Among these offenses: "That a tale shall accomplish something and arrive somewhere"; "that the personages in a tale, being both dead and alive, shall exhibit a sufficient excuse for being there"; "the author shall ... use the right word, not its second cousin"; "eschew surplusage"; and "use good grammar." He goes to list other offenses and ends with "Counting these out, what's left is Art. I think we must all admit that."

Today's critics, however, have begun to look anew at Cooper's work and, as much as I agree with Twain, they say he was satirizing the pedestrian styles of literary criticism at the time, not the author per se. Some are re-assessing Cooper's importance to American literature. Coming soon to both libraries is Wayne Franklin's James Fenimore Cooper: the early years, the first of two such planned volumes.

Saturday, September 15, 2007

"Authors, Artists & Friends" Series

Join us for a free screening of Strangers On a Train and discussion, Monday, September 17, 6:30 pm (screening) and 8 pm (lecture) at the Glendale Public Library.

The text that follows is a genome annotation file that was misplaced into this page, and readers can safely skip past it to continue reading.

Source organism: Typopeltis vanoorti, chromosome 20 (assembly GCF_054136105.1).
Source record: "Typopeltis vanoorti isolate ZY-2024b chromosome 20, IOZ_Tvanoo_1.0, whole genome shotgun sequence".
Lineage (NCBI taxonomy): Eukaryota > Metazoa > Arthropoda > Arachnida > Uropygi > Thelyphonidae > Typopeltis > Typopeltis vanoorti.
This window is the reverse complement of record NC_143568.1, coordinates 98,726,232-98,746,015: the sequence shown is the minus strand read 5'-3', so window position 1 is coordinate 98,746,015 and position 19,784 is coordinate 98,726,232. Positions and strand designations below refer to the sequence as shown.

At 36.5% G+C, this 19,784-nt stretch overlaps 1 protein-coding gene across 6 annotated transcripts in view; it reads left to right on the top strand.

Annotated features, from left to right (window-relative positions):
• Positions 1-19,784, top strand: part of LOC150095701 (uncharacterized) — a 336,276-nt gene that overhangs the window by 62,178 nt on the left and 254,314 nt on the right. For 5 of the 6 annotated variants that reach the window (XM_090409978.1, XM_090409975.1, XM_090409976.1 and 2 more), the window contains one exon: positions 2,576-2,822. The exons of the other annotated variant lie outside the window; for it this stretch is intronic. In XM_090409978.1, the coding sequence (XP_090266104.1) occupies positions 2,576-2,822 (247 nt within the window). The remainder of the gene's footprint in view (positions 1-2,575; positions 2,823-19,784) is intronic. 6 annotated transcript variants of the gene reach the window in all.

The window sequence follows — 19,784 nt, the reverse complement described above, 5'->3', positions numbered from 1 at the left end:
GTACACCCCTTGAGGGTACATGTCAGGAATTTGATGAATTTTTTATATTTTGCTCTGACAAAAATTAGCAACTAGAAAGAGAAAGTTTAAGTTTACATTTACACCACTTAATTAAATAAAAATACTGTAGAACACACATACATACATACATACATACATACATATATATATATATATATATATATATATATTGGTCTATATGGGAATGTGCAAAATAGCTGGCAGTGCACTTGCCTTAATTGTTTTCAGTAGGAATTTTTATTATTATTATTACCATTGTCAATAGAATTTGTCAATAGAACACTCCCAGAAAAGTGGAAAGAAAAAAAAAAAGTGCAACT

Farley Granger, the legendary film star of Alfred Hitchcock's Strangers On a Train will discuss and sign his new best selling book, Include Me Out: My Life From Goldwyn to Broadway.

In classic Hollywood tradition high school senior Farley Granger was discovered by Samuel Goldwyn's casting director in an off-Hollywood Boulevard play. Granger describes how he learned his craft as he went on to star in a number of films, giving an insider's view of working with Hitchcock on Strangers On A Train and Rope, Luchino Visconti on Senso, and Nick Ray on They Live by Night.

Saturday, September 8, 2007

This Week in Reading September 9 - 15